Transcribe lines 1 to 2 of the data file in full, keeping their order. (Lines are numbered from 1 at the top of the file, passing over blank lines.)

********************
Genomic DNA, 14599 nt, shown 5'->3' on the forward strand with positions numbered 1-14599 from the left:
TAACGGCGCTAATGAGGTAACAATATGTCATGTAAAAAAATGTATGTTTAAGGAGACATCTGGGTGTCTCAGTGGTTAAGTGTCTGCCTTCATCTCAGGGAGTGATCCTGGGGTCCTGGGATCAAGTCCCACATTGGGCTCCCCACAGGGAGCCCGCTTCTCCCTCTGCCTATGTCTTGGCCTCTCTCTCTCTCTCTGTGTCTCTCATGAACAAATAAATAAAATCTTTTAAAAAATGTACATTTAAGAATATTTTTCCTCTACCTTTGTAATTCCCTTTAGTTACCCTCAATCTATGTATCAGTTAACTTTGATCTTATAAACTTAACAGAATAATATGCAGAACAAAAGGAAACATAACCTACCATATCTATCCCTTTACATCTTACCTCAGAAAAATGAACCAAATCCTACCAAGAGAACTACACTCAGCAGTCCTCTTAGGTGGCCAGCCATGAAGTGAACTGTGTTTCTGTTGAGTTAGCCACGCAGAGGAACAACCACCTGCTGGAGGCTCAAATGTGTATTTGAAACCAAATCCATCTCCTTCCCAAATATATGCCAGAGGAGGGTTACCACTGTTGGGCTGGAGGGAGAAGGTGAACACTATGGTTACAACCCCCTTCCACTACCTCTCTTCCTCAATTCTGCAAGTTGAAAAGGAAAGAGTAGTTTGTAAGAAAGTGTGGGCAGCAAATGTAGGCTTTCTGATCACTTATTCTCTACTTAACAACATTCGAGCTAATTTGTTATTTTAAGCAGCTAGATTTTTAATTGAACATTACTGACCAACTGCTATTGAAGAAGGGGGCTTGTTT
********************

Genomic DNA, 14599 nt, shown 5'->3' on the forward strand with positions numbered 1-14599 from the left:
TAACGGCGCTAATGAGGTAACAATATGTCATGTAAAAAAATGTATGTTTAAGGAGACATCTGGGTGTCTCAGTGGTTAAGTGTCTGCCTTCATCTCAGGGAGTGATCCTGGGGTCCTGGGATCAAGTCCCACATTGGGCTCCCCACAGGGAGCCCGCTTCTCCCTCTGCCTATGTCTTGGCCTCTCTCTCTCTCTCTGTGTCTCTCATGAACAAATAAATAAAATCTTTTAAAAAATGTACATTTAAGAATATTTTTCCTCTACCTTTGTAATTCCCTTTAGTTACCCTCAATCTATGTATCAGTTAACTTTGATCTTATAAACTTAACAGAATAATATGCAGAACAAAAGGAAACATAACCTACCATATCTATCCCTTTACATCTTACCTCAGAAAAATGAACCAAATCCTACCAAGAGAACTACACTCAGCAGTCCTCTTAGGTGGCCAGCCATGAAGTGAACTGTGTTTCTGTTGAGTTAGCCACGCAGAGGAACAACCACCTGCTGGAGGCTCAAATGTGTATTTGAAACCAAATCCATCTCCTTCCCAAATATATGCCAGAGGAGGGTTACCACTGTTGGGCTGGAGGGAGAAGGTGAACACTATGGTTACAACCCCCTTCCACTACCTCTCTTCCTCAATTCTGCAAGTTGAAAAGGAAAGAGTAGTTTGTAAGAAAGTGTGGGCAGCAAATGTAGGCTTTCTGATCACTTATTCTCTACTTAACAACATTCGAGCTAATTTGTTATTTTAAGCAGCTAGATTTTTAATTGAACATTACTGACCAACTGCTATTGAAGAAGGGGGCTTGTTT